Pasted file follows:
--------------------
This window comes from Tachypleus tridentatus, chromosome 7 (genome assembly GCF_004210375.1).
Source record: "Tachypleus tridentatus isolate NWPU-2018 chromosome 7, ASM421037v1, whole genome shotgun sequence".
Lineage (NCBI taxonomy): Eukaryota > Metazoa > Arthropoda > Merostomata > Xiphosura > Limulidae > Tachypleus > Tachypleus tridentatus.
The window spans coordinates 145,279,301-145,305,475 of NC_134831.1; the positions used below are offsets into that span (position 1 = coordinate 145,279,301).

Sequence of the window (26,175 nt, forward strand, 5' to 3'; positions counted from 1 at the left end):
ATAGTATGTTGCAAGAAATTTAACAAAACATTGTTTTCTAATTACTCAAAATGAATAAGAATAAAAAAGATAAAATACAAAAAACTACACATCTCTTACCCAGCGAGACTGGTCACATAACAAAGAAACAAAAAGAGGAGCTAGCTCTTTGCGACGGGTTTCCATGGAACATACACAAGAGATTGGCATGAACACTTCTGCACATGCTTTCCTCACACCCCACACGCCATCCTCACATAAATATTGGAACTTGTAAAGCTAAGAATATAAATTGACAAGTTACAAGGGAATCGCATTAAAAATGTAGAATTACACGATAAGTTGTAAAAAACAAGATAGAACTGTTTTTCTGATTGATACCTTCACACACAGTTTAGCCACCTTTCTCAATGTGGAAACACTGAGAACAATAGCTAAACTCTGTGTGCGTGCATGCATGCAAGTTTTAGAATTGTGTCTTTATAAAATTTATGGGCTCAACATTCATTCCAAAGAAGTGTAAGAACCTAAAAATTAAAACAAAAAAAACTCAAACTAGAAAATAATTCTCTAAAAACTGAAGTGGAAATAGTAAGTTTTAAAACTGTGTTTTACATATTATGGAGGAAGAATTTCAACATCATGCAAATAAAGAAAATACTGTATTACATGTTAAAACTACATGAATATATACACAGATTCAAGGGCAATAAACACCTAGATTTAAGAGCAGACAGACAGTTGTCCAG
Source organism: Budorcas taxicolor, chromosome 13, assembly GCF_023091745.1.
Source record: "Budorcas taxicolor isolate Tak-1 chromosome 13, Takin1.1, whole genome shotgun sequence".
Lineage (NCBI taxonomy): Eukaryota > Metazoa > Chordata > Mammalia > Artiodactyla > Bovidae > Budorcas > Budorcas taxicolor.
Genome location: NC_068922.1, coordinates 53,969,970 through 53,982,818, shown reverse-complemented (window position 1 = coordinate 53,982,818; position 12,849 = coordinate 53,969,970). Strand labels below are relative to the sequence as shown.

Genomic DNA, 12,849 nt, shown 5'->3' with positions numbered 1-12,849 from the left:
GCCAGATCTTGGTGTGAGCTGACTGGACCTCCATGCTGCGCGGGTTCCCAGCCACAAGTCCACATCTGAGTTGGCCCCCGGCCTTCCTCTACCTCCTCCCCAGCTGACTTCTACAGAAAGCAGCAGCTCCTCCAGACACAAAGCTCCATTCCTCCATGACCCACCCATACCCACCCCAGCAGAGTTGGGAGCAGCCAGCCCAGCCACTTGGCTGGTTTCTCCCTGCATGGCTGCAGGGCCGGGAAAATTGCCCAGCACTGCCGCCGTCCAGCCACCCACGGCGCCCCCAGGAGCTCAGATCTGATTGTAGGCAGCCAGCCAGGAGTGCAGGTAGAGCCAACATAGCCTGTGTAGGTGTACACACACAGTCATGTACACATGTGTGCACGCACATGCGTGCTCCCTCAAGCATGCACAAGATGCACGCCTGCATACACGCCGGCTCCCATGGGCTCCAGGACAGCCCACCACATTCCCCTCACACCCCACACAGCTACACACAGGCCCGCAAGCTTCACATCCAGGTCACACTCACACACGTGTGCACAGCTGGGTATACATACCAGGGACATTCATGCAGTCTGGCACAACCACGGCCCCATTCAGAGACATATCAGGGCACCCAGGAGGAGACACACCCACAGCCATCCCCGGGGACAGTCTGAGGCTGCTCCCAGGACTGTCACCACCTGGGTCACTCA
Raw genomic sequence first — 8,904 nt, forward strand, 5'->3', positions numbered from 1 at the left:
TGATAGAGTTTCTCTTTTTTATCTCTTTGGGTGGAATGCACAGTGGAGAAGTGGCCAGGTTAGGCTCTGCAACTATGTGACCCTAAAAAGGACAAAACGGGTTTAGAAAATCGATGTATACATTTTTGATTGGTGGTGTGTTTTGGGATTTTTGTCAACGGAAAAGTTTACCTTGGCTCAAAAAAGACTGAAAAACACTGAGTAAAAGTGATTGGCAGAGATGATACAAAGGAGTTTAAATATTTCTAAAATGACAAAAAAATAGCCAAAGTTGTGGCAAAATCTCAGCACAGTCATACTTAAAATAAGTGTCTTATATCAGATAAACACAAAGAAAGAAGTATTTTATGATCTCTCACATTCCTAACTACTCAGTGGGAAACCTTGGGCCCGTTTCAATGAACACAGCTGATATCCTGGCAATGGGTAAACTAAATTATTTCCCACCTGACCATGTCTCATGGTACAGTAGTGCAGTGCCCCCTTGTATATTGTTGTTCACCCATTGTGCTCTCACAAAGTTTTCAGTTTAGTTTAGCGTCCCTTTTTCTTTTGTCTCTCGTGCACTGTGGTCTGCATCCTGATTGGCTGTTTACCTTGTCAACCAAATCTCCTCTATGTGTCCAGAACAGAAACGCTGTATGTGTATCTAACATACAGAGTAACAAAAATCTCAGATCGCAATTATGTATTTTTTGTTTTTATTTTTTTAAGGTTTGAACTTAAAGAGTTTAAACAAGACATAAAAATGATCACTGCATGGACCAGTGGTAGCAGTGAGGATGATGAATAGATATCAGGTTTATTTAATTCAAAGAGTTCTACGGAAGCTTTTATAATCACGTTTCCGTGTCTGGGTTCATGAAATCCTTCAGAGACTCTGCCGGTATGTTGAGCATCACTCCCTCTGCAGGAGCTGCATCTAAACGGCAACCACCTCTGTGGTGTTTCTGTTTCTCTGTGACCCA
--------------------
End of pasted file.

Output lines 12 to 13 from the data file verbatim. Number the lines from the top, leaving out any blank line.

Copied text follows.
GCCAGATCTTGGTGTGAGCTGACTGGACCTCCATGCTGCGCGGGTTCCCAGCCACAAGTCCACATCTGAGTTGGCCCCCGGCCTTCCTCTACCTCCTCCCCAGCTGACTTCTACAGAAAGCAGCAGCTCCTCCAGACACAAAGCTCCATTCCTCCATGACCCACCCATACCCACCCCAGCAGAGTTGGGAGCAGCCAGCCCAGCCACTTGGCTGGTTTCTCCCTGCATGGCTGCAGGGCCGGGAAAATTGCCCAGCACTGCCGCCGTCCAGCCACCCACGGCGCCCCCAGGAGCTCAGATCTGATTGTAGGCAGCCAGCCAGGAGTGCAGGTAGAGCCAACATAGCCTGTGTAGGTGTACACACACAGTCATGTACACATGTGTGCACGCACATGCGTGCTCCCTCAAGCATGCACAAGATGCACGCCTGCATACACGCCGGCTCCCATGGGCTCCAGGACAGCCCACCACATTCCCCTCACACCCCACACAGCTACACACAGGCCCGCAAGCTTCACATCCAGGTCACACTCACACACGTGTGCACAGCTGGGTATACATACCAGGGACATTCATGCAGTCTGGCACAACCACGGCCCCATTCAGAGACATATCAGGGCACCCAGGAGGAGACACACCCACAGCCATCCCCGGGGACAGTCTGAGGCTGCTCCCAGGACTGTCACCACCTGGGTCACTCA
Raw genomic sequence first — 8,904 nt, forward strand, 5'->3', positions numbered from 1 at the left: